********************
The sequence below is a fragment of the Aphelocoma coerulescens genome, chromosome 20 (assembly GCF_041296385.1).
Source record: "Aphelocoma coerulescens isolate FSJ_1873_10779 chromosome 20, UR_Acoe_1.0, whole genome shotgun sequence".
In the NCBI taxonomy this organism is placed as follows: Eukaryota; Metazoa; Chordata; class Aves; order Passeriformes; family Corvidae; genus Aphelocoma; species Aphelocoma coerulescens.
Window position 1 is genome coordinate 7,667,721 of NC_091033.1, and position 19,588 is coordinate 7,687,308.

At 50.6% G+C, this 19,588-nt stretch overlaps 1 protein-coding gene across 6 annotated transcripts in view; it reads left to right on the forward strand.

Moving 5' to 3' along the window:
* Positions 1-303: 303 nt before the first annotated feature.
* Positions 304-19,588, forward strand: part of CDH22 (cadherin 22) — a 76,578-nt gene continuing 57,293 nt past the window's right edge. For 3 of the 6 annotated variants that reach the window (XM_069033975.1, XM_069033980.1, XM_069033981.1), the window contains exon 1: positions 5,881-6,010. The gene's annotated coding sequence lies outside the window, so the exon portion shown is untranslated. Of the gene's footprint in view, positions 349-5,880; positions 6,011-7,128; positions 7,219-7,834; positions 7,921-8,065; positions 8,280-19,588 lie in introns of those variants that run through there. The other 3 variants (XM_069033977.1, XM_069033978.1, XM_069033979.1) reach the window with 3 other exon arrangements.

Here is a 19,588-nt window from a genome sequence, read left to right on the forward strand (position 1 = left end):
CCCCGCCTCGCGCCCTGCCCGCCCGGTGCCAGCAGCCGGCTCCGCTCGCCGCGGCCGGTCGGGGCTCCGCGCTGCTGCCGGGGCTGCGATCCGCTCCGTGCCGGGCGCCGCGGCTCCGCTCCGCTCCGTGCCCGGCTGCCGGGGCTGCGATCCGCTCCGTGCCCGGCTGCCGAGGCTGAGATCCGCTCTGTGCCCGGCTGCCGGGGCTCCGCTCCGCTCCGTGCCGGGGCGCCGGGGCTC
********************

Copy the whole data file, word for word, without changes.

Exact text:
The sequence below is a fragment of the Aphelocoma coerulescens genome, chromosome 20 (assembly GCF_041296385.1).
Source record: "Aphelocoma coerulescens isolate FSJ_1873_10779 chromosome 20, UR_Acoe_1.0, whole genome shotgun sequence".
In the NCBI taxonomy this organism is placed as follows: Eukaryota; Metazoa; Chordata; class Aves; order Passeriformes; family Corvidae; genus Aphelocoma; species Aphelocoma coerulescens.
Window position 1 is genome coordinate 7,667,721 of NC_091033.1, and position 19,588 is coordinate 7,687,308.

At 50.6% G+C, this 19,588-nt stretch overlaps 1 protein-coding gene across 6 annotated transcripts in view; it reads left to right on the forward strand.

Moving 5' to 3' along the window:
* Positions 1-303: 303 nt before the first annotated feature.
* Positions 304-19,588, forward strand: part of CDH22 (cadherin 22) — a 76,578-nt gene continuing 57,293 nt past the window's right edge. For 3 of the 6 annotated variants that reach the window (XM_069033975.1, XM_069033980.1, XM_069033981.1), the window contains exon 1: positions 5,881-6,010. The gene's annotated coding sequence lies outside the window, so the exon portion shown is untranslated. Of the gene's footprint in view, positions 349-5,880; positions 6,011-7,128; positions 7,219-7,834; positions 7,921-8,065; positions 8,280-19,588 lie in introns of those variants that run through there. The other 3 variants (XM_069033977.1, XM_069033978.1, XM_069033979.1) reach the window with 3 other exon arrangements.

Here is a 19,588-nt window from a genome sequence, read left to right on the forward strand (position 1 = left end):
CCCCGCCTCGCGCCCTGCCCGCCCGGTGCCAGCAGCCGGCTCCGCTCGCCGCGGCCGGTCGGGGCTCCGCGCTGCTGCCGGGGCTGCGATCCGCTCCGTGCCGGGCGCCGCGGCTCCGCTCCGCTCCGTGCCCGGCTGCCGGGGCTGCGATCCGCTCCGTGCCCGGCTGCCGAGGCTGAGATCCGCTCTGTGCCCGGCTGCCGGGGCTCCGCTCCGCTCCGTGCCGGGGCGCCGGGGCTC